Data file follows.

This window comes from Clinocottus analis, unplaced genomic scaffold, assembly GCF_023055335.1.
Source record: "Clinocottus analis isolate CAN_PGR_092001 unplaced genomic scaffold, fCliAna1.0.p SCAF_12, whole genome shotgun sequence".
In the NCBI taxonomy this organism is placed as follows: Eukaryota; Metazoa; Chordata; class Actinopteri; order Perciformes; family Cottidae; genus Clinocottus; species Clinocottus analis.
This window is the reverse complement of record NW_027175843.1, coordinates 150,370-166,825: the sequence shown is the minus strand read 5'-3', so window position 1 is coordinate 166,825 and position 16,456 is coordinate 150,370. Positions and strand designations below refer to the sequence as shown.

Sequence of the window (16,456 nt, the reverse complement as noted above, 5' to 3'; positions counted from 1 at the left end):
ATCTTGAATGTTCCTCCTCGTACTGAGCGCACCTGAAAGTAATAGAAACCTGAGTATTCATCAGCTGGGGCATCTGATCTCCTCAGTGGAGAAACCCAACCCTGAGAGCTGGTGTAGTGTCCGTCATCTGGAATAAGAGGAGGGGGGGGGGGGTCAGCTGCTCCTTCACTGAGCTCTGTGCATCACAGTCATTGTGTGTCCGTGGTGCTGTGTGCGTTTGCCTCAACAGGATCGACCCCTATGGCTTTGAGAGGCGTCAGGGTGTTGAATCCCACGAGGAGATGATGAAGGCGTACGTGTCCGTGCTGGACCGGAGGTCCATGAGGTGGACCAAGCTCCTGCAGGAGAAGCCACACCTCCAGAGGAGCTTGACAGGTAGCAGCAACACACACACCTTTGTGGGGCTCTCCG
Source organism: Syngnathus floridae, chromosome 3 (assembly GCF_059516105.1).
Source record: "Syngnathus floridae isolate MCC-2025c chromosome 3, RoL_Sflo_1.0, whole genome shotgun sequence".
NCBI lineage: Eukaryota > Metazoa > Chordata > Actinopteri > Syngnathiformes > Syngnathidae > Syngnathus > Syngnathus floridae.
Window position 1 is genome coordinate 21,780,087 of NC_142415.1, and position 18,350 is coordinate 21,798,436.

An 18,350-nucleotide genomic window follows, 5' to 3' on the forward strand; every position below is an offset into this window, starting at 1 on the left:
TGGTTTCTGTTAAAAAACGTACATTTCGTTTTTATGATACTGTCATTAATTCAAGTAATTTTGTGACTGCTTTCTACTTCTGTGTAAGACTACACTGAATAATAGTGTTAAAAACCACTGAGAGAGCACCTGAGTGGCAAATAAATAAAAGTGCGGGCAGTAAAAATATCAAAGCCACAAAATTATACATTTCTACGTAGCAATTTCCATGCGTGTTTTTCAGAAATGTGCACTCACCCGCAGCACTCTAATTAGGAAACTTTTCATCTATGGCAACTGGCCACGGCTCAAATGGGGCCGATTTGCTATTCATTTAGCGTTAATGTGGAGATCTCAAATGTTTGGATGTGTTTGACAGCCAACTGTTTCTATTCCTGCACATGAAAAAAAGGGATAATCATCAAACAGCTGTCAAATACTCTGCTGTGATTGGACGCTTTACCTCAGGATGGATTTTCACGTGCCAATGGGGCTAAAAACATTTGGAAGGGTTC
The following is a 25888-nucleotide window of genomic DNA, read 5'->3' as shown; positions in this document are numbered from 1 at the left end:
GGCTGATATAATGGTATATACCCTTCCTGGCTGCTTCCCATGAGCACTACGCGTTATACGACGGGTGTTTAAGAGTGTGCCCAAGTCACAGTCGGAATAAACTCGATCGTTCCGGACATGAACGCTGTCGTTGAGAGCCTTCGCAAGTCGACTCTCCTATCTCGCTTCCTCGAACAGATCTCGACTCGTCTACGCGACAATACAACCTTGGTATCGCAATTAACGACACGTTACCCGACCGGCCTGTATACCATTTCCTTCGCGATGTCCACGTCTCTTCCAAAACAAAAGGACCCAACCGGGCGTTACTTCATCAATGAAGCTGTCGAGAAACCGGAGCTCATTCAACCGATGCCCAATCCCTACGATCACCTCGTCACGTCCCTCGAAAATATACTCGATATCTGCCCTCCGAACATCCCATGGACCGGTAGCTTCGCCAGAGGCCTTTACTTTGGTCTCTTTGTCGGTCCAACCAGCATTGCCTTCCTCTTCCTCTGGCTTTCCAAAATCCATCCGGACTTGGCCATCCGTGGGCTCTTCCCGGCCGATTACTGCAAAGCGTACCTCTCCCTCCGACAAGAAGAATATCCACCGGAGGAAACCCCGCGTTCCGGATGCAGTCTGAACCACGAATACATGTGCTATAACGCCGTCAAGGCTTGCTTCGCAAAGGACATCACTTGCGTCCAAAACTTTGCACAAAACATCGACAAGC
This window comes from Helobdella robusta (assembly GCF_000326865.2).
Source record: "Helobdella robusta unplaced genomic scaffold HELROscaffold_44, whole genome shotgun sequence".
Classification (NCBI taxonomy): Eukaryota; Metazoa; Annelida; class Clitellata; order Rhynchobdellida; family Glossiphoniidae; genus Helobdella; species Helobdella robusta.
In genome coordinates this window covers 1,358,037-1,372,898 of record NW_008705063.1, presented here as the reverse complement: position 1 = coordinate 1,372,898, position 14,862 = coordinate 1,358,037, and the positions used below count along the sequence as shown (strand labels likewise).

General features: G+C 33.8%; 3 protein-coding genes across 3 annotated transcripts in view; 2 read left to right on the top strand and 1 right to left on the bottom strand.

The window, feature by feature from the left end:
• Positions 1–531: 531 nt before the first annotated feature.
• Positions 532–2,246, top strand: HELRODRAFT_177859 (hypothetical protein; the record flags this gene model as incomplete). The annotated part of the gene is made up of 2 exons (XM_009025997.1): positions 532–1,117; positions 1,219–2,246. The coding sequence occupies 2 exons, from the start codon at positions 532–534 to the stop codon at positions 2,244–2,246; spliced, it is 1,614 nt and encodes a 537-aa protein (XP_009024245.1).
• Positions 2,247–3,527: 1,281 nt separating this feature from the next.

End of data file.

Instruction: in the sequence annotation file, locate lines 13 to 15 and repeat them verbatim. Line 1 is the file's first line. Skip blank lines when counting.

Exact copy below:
The following is a 25888-nucleotide window of genomic DNA, read 5'->3' as shown; positions in this document are numbered from 1 at the left end:
GGCTGATATAATGGTATATACCCTTCCTGGCTGCTTCCCATGAGCACTACGCGTTATACGACGGGTGTTTAAGAGTGTGCCCAAGTCACAGTCGGAATAAACTCGATCGTTCCGGACATGAACGCTGTCGTTGAGAGCCTTCGCAAGTCGACTCTCCTATCTCGCTTCCTCGAACAGATCTCGACTCGTCTACGCGACAATACAACCTTGGTATCGCAATTAACGACACGTTACCCGACCGGCCTGTATACCATTTCCTTCGCGATGTCCACGTCTCTTCCAAAACAAAAGGACCCAACCGGGCGTTACTTCATCAATGAAGCTGTCGAGAAACCGGAGCTCATTCAACCGATGCCCAATCCCTACGATCACCTCGTCACGTCCCTCGAAAATATACTCGATATCTGCCCTCCGAACATCCCATGGACCGGTAGCTTCGCCAGAGGCCTTTACTTTGGTCTCTTTGTCGGTCCAACCAGCATTGCCTTCCTCTTCCTCTGGCTTTCCAAAATCCATCCGGACTTGGCCATCCGTGGGCTCTTCCCGGCCGATTACTGCAAAGCGTACCTCTCCCTCCGACAAGAAGAATATCCACCGGAGGAAACCCCGCGTTCCGGATGCAGTCTGAACCACGAATACATGTGCTATAACGCCGTCAAGGCTTGCTTCGCAAAGGACATCACTTGCGTCCAAAACTTTGCACAAAACATCGACAAGC
This window comes from Helobdella robusta (assembly GCF_000326865.2).